First offence leads to suspension
A scaffolding firm with a host of compliance issues was saved from having its licence revoked after taking remedial action.
Another Level Scaffolding escaped with a two-week suspension at a PI in Cambridge, although TC Richard Turfitt said the Basildon operator’s fitness to operate had been “severely tarnished” by its actions following a DVSA roadside stop in 2018.
It was discovered that the vehicle’s tachograph had not been downloaded since the previous year. Instances of driving without a driver card were also identified.
A follow-up visit took place in August 2019, where a DVSA traffic examiner met with director John Mann and found that downloads were not taking place, no working time records were available, two vehicles were missing ministry plating certificates and two V5 documents had incorrect details. Shortcomings were still identified at a second site visit in November 2019.
The operator said instances of drivers forgetting to insert their cards had been eradicated, although the TC said there was still no effective disciplinary process in place.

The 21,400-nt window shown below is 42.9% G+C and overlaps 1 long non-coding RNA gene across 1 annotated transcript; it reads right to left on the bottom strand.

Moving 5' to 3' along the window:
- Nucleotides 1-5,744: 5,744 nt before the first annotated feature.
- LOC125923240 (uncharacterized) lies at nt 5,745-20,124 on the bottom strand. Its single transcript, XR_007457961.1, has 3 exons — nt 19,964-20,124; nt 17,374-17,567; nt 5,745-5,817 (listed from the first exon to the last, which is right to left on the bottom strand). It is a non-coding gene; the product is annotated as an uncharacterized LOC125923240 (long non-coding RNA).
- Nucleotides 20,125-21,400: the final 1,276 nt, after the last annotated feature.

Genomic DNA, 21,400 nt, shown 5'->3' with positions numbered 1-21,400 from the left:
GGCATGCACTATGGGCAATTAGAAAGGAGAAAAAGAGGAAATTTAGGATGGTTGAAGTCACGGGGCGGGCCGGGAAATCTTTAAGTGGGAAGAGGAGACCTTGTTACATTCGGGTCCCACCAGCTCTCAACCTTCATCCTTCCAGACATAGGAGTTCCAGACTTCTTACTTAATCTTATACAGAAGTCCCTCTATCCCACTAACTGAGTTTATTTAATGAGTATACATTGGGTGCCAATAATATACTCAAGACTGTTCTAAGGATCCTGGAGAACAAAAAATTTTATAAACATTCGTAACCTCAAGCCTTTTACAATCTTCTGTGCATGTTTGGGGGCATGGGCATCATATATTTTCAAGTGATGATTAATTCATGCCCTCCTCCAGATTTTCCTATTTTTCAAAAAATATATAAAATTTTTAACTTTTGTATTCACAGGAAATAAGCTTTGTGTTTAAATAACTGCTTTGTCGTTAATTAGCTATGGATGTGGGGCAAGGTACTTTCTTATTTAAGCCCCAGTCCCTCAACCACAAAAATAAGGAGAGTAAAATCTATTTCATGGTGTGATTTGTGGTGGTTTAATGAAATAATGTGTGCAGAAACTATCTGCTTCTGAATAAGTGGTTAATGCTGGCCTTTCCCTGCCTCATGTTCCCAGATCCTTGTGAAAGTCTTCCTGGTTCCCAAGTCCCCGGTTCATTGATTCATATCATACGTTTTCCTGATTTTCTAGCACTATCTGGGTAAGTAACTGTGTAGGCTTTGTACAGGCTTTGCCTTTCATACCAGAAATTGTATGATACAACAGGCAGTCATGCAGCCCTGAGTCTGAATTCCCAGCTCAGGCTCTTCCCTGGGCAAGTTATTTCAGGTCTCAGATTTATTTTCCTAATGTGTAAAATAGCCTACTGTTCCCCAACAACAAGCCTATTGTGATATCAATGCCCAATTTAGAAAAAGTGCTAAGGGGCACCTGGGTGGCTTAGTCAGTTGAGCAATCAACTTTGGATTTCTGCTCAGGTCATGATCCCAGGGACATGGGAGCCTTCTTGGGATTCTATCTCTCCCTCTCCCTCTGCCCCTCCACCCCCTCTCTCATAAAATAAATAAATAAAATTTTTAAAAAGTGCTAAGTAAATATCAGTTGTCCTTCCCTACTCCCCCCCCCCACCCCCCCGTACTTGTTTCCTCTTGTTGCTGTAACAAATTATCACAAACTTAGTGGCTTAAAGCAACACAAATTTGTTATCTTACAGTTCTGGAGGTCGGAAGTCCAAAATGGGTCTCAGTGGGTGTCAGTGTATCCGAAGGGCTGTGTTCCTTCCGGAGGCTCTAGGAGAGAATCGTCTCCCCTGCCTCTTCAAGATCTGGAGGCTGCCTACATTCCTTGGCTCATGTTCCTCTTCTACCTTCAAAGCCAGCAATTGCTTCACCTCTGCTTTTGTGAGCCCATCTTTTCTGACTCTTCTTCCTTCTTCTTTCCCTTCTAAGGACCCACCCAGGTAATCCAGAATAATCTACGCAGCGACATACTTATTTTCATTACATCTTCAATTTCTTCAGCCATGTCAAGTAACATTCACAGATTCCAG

However, despite being satisfied that O-licence breaches had occurred, the TC said this was a first PI and Covid-19 restrictions may have prevented some action.
Undertakings were added to the licence.
House crash driver gets six-month ban
An HGV driver who crashed into a house in Harlow, narrowly missing sleeping children, has been banned from the roads for six months.
A police investigation following the incident in the early hours of 17 December last year found that Navarain Singh had flouted drivers’ hours rules and had incorrectly completed tachograph sheets.
The wall the lorry hit was next to where children were sleeping.
Appearing at Southend Magistrates’ Court Singh admitted one count of careless driving and seven counts of failing to use a tachograph recording sheet, and was given nine points on his licence.
He already had three points, so was banned for six months.
In addition, he was fined a total of £1,070, told to pay £100 costs and a £37 victim surcharge.
Adam Pipe, head of roads policing, said: “This collision could very easily have ended in tragedy – either to Navarain Singh himself or someone inside the building he hit.
“There are strict regulations which set out how many hours lorry drivers can drive over a set period of time and it is clear from our investigation that Singh had completely ignored these in the fortnight before the collision.
“It’s so important these regulations are adhered to because they’re there to keep people safe.
“I hope this acts as a reminder to all drivers about the need to stick to the rules of the road.”